COVID-19 Tied to Increased Risk for CV Events and Death
COVID-19 infection is associated with an elevated risk for incident cardiovascular disease events and death compared with those with no history of COVID-19, a retrospective analysis shows. The risk for adverse outcomes and death was highest among those hospitalized for COVID-19, but, in those not hospitalized, there was still an increased risk for venous thromboembolism (VTE) and mortality after infection. Notably, events with the largest risks for those hospitalized for COVID were stroke, VTE, and heart failure, but increases were also seen in incident atrial fibrillation (AF), pericarditis, and myocardial infarction (MI), Zahra Raisi-Estabragh, Queen Mary University of London, United Kingdom, and colleagues reported.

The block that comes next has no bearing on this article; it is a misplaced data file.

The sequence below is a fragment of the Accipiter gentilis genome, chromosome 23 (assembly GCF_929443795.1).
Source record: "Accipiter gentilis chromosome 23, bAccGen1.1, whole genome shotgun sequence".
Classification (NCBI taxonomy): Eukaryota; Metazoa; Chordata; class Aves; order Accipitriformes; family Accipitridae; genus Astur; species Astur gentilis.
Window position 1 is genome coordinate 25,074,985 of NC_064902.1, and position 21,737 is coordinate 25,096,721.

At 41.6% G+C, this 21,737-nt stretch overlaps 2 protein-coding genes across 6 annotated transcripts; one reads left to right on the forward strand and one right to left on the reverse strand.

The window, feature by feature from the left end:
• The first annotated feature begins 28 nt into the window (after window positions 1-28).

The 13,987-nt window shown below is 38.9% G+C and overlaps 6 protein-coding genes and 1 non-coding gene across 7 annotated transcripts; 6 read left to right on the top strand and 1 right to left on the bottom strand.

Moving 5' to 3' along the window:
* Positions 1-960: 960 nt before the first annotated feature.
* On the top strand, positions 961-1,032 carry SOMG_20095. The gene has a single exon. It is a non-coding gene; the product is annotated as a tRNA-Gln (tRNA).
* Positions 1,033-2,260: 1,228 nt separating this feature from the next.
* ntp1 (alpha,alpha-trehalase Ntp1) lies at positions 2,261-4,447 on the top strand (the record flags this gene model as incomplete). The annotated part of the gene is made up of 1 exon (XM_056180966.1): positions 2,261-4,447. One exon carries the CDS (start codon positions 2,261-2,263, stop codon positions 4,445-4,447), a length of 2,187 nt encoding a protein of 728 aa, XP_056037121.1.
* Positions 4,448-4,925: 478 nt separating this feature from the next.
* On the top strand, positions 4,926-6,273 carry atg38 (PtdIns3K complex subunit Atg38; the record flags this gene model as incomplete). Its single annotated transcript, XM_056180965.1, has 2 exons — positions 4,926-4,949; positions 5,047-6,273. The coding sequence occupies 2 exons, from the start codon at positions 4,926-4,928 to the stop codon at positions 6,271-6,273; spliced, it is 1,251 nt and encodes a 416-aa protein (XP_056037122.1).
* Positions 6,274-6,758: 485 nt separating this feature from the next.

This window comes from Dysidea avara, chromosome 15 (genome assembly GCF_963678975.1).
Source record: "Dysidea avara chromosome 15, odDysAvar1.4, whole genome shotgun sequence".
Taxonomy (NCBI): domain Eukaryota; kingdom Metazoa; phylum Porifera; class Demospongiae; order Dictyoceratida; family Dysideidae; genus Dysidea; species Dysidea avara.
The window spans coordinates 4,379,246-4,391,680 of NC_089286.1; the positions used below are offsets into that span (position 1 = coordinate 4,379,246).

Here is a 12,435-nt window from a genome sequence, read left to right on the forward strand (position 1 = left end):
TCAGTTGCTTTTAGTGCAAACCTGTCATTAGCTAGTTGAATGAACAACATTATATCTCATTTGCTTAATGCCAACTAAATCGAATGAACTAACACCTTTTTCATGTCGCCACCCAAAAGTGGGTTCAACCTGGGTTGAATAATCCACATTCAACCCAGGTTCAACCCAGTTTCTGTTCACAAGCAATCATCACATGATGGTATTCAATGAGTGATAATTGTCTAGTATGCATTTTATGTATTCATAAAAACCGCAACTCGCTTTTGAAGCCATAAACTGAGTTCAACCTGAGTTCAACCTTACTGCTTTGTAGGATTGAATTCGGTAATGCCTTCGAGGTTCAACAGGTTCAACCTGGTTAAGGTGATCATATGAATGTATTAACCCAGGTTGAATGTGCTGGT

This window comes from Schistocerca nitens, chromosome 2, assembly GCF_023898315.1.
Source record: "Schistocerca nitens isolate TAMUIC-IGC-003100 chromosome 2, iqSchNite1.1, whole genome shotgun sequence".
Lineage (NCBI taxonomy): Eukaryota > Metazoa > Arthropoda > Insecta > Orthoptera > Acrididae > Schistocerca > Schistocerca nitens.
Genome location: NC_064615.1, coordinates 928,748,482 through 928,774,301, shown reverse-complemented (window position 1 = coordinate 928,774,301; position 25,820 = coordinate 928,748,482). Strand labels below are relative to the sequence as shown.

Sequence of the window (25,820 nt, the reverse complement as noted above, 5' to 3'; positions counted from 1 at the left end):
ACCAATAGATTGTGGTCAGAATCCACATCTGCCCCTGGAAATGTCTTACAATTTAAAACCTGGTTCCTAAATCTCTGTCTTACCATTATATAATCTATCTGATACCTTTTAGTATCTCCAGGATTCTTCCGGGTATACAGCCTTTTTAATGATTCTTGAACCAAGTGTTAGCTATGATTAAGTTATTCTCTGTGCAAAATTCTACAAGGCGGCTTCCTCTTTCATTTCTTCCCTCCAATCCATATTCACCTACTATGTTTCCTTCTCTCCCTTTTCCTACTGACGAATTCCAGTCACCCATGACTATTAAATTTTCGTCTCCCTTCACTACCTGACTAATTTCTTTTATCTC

@adriza The study team set out to assess the relationship between incident cardiovascular events and COVID-19 using data from the UK Biobank. They evaluated 35,742 propensity score-matched uninfected controls and 17,871 participants with a history of COVID-19. Females accounted for 55.3% of the whole UK Biobank cohort, and their median age was 69 years. The researchers followed the patients from March 2020 to the time of a cardiovascular event, until a patient died, or until March 2021. Of the 17,871 COVID-19 cases included in the study, 14,304 didn't require hospitalization, 866 patients were found to have COVID-19 but were hospitalized for other conditions, and 2701 required hospital admission for their COVID infection.